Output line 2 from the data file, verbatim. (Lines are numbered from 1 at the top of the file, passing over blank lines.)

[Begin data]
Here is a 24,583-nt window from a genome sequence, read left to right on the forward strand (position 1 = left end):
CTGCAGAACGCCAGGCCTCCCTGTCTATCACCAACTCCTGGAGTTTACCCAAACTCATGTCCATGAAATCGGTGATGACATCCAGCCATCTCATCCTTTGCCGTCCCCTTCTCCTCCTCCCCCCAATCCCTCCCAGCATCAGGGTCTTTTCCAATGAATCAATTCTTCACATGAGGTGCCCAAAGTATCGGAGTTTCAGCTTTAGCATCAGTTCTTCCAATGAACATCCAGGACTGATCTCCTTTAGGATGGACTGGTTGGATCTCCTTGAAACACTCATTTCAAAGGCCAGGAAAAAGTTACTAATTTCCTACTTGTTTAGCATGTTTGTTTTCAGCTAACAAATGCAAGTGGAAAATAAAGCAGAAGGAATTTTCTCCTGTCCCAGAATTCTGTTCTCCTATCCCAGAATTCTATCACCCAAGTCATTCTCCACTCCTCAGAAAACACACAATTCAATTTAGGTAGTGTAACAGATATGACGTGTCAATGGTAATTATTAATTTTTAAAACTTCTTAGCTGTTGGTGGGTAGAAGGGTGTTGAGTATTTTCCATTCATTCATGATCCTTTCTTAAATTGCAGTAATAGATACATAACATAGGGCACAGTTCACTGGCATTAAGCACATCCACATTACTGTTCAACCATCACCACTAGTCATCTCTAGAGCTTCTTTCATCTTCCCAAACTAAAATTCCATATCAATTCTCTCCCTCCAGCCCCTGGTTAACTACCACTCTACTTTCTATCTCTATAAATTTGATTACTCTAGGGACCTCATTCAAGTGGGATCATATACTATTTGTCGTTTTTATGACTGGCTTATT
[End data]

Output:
CTGCAGAACGCCAGGCCTCCCTGTCTATCACCAACTCCTGGAGTTTACCCAAACTCATGTCCATGAAATCGGTGATGACATCCAGCCATCTCATCCTTTGCCGTCCCCTTCTCCTCCTCCCCCCAATCCCTCCCAGCATCAGGGTCTTTTCCAATGAATCAATTCTTCACATGAGGTGCCCAAAGTATCGGAGTTTCAGCTTTAGCATCAGTTCTTCCAATGAACATCCAGGACTGATCTCCTTTAGGATGGACTGGTTGGATCTCCTTGAAACACTCATTTCAAAGGCCAGGAAAAAGTTACTAATTTCCTACTTGTTTAGCATGTTTGTTTTCAGCTAACAAATGCAAGTGGAAAATAAAGCAGAAGGAATTTTCTCCTGTCCCAGAATTCTGTTCTCCTATCCCAGAATTCTATCACCCAAGTCATTCTCCACTCCTCAGAAAACACACAATTCAATTTAGGTAGTGTAACAGATATGACGTGTCAATGGTAATTATTAATTTTTAAAACTTCTTAGCTGTTGGTGGGTAGAAGGGTGTTGAGTATTTTCCATTCATTCATGATCCTTTCTTAAATTGCAGTAATAGATACATAACATAGGGCACAGTTCACTGGCATTAAGCACATCCACATTACTGTTCAACCATCACCACTAGTCATCTCTAGAGCTTCTTTCATCTTCCCAAACTAAAATTCCATATCAATTCTCTCCCTCCAGCCCCTGGTTAACTACCACTCTACTTTCTATCTCTATAAATTTGATTACTCTAGGGACCTCATTCAAGTGGGATCATATACTATTTGTCGTTTTTATGACTGGCTTATT